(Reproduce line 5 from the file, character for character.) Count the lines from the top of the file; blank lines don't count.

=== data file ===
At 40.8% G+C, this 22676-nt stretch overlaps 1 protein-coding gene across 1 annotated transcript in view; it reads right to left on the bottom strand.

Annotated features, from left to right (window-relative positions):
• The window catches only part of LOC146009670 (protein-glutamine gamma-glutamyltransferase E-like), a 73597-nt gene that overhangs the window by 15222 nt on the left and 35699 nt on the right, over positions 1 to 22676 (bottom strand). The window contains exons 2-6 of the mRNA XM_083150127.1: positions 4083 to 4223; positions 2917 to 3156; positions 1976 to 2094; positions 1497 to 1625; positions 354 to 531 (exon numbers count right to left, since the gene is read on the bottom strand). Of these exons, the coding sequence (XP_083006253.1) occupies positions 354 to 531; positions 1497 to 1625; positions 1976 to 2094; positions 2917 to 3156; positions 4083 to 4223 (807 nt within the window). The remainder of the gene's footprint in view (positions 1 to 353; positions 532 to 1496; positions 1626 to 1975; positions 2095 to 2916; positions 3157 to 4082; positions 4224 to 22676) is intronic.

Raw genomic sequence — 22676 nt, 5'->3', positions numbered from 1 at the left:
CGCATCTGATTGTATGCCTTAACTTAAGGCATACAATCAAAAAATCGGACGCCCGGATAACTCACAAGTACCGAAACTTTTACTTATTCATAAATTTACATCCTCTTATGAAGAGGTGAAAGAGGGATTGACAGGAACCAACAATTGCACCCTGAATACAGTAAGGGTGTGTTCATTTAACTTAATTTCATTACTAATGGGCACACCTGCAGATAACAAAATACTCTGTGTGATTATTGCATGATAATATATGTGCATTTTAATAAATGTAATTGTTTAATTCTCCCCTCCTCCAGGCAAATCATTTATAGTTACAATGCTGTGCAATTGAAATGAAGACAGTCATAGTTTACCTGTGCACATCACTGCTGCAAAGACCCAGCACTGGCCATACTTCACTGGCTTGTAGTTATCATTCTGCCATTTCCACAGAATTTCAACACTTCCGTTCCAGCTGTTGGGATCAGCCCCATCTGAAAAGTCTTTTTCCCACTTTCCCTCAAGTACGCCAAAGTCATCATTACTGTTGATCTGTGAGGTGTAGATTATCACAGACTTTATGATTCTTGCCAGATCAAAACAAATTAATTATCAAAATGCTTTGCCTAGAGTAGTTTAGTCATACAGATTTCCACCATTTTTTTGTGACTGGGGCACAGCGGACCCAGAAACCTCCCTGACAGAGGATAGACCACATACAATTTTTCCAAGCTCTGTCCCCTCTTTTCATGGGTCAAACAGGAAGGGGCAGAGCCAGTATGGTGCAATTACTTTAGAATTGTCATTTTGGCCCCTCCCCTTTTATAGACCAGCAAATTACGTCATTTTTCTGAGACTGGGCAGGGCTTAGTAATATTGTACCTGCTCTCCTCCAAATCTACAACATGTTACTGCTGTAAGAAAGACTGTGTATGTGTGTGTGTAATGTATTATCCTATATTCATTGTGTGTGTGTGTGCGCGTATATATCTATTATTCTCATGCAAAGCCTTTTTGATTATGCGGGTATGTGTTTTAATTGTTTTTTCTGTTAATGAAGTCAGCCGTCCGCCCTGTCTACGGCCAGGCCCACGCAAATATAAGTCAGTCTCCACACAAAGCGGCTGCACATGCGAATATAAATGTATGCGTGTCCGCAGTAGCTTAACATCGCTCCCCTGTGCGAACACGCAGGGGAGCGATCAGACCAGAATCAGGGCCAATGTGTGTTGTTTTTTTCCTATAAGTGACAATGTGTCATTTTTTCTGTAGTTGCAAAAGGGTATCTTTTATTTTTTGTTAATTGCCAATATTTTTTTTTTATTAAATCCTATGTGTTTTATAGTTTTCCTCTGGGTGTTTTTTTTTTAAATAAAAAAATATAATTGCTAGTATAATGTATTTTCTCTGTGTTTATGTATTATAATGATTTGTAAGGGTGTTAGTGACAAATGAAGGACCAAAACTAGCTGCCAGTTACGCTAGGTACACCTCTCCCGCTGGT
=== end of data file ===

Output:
CGCATCTGATTGTATGCCTTAACTTAAGGCATACAATCAAAAAATCGGACGCCCGGATAACTCACAAGTACCGAAACTTTTACTTATTCATAAATTTACATCCTCTTATGAAGAGGTGAAAGAGGGATTGACAGGAACCAACAATTGCACCCTGAATACAGTAAGGGTGTGTTCATTTAACTTAATTTCATTACTAATGGGCACACCTGCAGATAACAAAATACTCTGTGTGATTATTGCATGATAATATATGTGCATTTTAATAAATGTAATTGTTTAATTCTCCCCTCCTCCAGGCAAATCATTTATAGTTACAATGCTGTGCAATTGAAATGAAGACAGTCATAGTTTACCTGTGCACATCACTGCTGCAAAGACCCAGCACTGGCCATACTTCACTGGCTTGTAGTTATCATTCTGCCATTTCCACAGAATTTCAACACTTCCGTTCCAGCTGTTGGGATCAGCCCCATCTGAAAAGTCTTTTTCCCACTTTCCCTCAAGTACGCCAAAGTCATCATTACTGTTGATCTGTGAGGTGTAGATTATCACAGACTTTATGATTCTTGCCAGATCAAAACAAATTAATTATCAAAATGCTTTGCCTAGAGTAGTTTAGTCATACAGATTTCCACCATTTTTTTGTGACTGGGGCACAGCGGACCCAGAAACCTCCCTGACAGAGGATAGACCACATACAATTTTTCCAAGCTCTGTCCCCTCTTTTCATGGGTCAAACAGGAAGGGGCAGAGCCAGTATGGTGCAATTACTTTAGAATTGTCATTTTGGCCCCTCCCCTTTTATAGACCAGCAAATTACGTCATTTTTCTGAGACTGGGCAGGGCTTAGTAATATTGTACCTGCTCTCCTCCAAATCTACAACATGTTACTGCTGTAAGAAAGACTGTGTATGTGTGTGTGTAATGTATTATCCTATATTCATTGTGTGTGTGTGTGCGCGTATATATCTATTATTCTCATGCAAAGCCTTTTTGATTATGCGGGTATGTGTTTTAATTGTTTTTTCTGTTAATGAAGTCAGCCGTCCGCCCTGTCTACGGCCAGGCCCACGCAAATATAAGTCAGTCTCCACACAAAGCGGCTGCACATGCGAATATAAATGTATGCGTGTCCGCAGTAGCTTAACATCGCTCCCCTGTGCGAACACGCAGGGGAGCGATCAGACCAGAATCAGGGCCAATGTGTGTTGTTTTTTTCCTATAAGTGACAATGTGTCATTTTTTCTGTAGTTGCAAAAGGGTATCTTTTATTTTTTGTTAATTGCCAATATTTTTTTTTTATTAAATCCTATGTGTTTTATAGTTTTCCTCTGGGTGTTTTTTTTTTAAATAAAAAAATATAATTGCTAGTATAATGTATTTTCTCTGTGTTTATGTATTATAATGATTTGTAAGGGTGTTAGTGACAAATGAAGGACCAAAACTAGCTGCCAGTTACGCTAGGTACACCTCTCCCGCTGGT